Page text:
- Do your facilitator math. As noted at the beginning of the blog, does this exercise require 60 pieces of data, responses or would it be better to summarize their raw data into 5 themes? Typically you get the group to brainstorm 30-40 pieces of data and then you have them summarize them into 5-7 themes. That’s a typical guideline but you may get quicker results by changing this generalization in special circumstances.
- Lay out your supplies, whether they be virtual or physical. If I’m doing an online session, how many dots do I need for everyone to participate in a gradient scale? If I’m doing a physical session, how many markers do I need for every small group activity? Do I have a few extras in case my pens are not producing clear and dark lines? Do I have my instructions written out ahead of time on a flipchart or small sheet of paper? Or if online, are my instructions really clear (short sentences; easy words) for those who’s native language is not the language of the event?
- Finally, I tear myself away from the details and lift myself up to a higher level. I think about the flow of the activities and how they will help both the head and the heart expand into something more powerful than the group can imagine. I check that I feel comfortable with the flow and the timing.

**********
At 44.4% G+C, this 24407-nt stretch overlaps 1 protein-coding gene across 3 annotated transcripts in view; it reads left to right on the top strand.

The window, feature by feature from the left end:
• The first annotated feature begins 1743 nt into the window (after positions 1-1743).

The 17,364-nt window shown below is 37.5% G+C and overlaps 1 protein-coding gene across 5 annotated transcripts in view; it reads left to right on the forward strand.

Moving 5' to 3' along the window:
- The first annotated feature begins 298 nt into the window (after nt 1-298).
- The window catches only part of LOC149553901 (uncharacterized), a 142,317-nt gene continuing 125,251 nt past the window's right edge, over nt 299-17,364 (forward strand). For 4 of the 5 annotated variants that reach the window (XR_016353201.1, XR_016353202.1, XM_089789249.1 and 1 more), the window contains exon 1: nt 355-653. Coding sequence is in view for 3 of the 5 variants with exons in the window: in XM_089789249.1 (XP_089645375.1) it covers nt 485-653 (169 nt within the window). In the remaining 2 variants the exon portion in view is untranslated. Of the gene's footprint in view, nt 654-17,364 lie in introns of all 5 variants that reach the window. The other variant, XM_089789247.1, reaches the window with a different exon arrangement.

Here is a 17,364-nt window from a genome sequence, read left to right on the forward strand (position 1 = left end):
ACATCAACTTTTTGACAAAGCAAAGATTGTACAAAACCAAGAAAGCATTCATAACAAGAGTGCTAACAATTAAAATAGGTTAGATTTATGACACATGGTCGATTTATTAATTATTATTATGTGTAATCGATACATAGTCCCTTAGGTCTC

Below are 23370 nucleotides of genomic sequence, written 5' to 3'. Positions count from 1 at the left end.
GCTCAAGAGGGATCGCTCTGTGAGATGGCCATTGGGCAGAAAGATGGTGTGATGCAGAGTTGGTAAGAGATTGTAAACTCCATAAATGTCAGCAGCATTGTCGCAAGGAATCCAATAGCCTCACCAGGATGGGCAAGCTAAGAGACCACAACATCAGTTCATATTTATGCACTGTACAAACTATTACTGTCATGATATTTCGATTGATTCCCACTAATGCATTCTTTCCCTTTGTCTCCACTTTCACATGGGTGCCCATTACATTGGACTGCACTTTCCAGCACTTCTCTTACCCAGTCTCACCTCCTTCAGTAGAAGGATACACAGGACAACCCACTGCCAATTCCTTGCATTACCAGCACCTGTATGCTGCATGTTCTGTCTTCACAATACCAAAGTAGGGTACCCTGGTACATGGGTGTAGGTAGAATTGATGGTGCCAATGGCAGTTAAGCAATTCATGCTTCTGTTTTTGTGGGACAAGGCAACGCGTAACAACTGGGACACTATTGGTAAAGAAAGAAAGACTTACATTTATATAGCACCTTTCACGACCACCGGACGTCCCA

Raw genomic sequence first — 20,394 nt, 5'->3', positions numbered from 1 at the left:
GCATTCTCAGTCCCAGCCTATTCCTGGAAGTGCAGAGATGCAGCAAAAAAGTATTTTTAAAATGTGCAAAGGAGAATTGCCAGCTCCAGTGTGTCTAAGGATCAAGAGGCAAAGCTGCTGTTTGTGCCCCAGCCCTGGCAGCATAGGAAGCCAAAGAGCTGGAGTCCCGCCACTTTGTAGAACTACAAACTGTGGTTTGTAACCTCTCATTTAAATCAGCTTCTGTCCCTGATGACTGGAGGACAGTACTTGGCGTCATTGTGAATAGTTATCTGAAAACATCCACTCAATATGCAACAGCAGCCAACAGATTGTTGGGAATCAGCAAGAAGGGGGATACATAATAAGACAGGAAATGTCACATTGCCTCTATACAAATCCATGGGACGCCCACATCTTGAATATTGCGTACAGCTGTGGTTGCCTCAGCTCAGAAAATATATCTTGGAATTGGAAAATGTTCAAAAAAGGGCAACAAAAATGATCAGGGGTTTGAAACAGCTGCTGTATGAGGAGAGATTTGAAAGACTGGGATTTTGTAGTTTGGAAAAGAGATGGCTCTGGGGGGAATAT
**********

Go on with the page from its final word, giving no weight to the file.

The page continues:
- Identify the MOST important activity that should not be shortened because it has great depth to it. I keep this in mind as I am delivering and hold onto this activity and intention no matter how tempting it might be to skip it or shorten it. Sometimes, but do not count on it, you will have a creative genius moment and figure out how to shorten it without sacrificing its depth.
- Go back and check your timing. Is it too tight – will everything feel too rushed? Or is there leisurely pacing? What if one activity is 30 minutes longer than expected – how will you handle that?
- Step back and imagine yourself going through every part of each activity. Say the instructions out loud as you visualize each activity. How does your body feel for each activity? Does your heart beam with positivity as you go through each activity design. Have you checked it with a co-facilitator or colleague so they feel aligned and happy with the design?
- Finally, write out in long hand the essence of your design. In your own words, without referring to your guide or agenda, write out the essence of what you are attempting to do with this group. Draw pictures. Do it as a mind map and carry it with you to glance at when you need to as you deliver.
Now you’re ready – go facilitate!